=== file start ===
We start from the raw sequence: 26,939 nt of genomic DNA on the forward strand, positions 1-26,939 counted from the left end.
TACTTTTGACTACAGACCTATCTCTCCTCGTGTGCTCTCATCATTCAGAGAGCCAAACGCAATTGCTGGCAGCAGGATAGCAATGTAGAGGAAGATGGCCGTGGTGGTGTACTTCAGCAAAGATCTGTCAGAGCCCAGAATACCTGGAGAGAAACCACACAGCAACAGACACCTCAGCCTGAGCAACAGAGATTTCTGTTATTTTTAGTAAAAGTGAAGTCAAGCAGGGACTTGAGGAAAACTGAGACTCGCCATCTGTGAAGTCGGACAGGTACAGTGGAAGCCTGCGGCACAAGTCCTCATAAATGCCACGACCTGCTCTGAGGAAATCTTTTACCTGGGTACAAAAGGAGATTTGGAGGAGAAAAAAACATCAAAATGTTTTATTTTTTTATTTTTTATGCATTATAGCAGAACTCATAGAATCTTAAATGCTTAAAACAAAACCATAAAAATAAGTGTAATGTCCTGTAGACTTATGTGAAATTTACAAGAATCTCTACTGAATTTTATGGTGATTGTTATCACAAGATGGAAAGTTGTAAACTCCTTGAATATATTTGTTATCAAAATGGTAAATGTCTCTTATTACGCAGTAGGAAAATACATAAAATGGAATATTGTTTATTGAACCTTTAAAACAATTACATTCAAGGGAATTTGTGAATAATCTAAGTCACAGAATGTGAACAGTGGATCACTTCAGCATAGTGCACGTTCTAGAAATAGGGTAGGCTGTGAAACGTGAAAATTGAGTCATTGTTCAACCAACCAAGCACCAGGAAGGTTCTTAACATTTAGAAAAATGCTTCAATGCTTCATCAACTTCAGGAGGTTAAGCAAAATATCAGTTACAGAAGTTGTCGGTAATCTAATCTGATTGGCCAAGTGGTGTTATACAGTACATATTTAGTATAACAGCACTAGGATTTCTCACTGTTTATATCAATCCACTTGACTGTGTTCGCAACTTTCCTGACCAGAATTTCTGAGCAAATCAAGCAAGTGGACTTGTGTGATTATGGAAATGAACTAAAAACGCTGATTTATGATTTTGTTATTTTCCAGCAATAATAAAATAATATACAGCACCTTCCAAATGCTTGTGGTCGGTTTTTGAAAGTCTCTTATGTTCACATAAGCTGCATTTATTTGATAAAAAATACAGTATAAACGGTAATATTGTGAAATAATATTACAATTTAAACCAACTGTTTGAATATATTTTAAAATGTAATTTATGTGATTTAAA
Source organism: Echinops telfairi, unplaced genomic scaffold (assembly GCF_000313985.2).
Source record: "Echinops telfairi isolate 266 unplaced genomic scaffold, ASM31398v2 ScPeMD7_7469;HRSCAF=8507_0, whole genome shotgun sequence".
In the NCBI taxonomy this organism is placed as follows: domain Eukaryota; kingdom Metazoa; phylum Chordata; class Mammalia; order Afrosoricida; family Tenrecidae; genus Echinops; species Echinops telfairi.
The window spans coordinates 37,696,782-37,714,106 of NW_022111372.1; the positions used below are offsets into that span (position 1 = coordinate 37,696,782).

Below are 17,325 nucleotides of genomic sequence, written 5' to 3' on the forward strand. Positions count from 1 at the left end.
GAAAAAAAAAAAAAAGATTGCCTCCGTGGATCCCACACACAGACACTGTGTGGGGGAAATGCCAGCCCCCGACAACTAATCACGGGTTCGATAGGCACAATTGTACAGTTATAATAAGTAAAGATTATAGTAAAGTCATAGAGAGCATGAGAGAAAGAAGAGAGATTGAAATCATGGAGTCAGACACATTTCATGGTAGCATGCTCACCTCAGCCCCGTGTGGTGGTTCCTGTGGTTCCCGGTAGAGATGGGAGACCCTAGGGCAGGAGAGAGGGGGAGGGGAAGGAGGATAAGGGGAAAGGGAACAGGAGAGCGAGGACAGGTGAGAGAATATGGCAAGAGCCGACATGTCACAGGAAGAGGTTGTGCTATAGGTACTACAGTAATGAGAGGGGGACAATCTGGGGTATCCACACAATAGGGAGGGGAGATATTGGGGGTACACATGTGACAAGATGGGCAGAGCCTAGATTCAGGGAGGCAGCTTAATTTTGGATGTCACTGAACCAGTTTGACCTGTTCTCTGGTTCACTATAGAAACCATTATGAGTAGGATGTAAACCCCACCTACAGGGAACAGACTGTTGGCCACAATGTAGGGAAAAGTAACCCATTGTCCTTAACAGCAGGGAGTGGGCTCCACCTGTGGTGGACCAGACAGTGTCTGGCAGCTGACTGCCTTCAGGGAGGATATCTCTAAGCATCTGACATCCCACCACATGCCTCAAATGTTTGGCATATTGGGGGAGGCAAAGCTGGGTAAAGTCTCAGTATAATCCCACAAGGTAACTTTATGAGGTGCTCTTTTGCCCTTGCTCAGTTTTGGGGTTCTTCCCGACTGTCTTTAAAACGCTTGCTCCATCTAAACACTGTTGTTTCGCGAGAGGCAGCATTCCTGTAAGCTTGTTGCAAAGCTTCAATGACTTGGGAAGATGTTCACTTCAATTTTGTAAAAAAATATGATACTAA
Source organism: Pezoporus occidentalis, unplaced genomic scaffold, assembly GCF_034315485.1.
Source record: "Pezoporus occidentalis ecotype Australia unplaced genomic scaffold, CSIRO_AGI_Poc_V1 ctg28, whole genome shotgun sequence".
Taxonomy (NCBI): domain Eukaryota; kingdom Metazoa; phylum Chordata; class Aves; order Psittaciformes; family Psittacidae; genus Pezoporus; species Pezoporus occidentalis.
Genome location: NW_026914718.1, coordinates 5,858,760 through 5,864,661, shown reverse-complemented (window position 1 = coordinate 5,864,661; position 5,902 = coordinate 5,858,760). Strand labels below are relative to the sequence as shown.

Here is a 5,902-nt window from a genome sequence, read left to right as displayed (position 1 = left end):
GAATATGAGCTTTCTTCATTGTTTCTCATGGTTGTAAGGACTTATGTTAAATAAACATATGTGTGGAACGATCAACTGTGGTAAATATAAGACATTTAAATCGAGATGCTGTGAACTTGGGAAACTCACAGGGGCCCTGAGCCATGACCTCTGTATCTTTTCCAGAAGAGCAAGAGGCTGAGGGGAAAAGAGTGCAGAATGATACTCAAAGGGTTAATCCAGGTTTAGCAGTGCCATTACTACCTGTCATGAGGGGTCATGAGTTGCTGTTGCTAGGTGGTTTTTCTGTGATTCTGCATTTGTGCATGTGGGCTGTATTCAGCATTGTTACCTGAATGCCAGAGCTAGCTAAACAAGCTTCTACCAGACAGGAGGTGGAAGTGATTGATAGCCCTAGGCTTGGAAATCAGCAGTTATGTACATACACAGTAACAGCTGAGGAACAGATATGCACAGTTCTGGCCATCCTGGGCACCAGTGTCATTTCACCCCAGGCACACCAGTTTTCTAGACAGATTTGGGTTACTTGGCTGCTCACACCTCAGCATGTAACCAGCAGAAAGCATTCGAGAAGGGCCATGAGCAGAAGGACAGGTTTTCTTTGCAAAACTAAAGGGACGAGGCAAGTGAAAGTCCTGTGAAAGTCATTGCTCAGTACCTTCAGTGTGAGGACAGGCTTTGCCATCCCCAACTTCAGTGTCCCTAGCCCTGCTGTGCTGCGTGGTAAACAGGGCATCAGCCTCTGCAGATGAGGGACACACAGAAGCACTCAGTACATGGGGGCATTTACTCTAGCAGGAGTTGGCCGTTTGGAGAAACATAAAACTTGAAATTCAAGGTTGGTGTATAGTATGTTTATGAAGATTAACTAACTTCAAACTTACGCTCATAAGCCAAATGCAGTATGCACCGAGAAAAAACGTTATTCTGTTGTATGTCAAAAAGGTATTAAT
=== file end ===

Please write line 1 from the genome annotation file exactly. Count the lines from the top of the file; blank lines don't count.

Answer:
We start from the raw sequence: 26,939 nt of genomic DNA on the forward strand, positions 1-26,939 counted from the left end.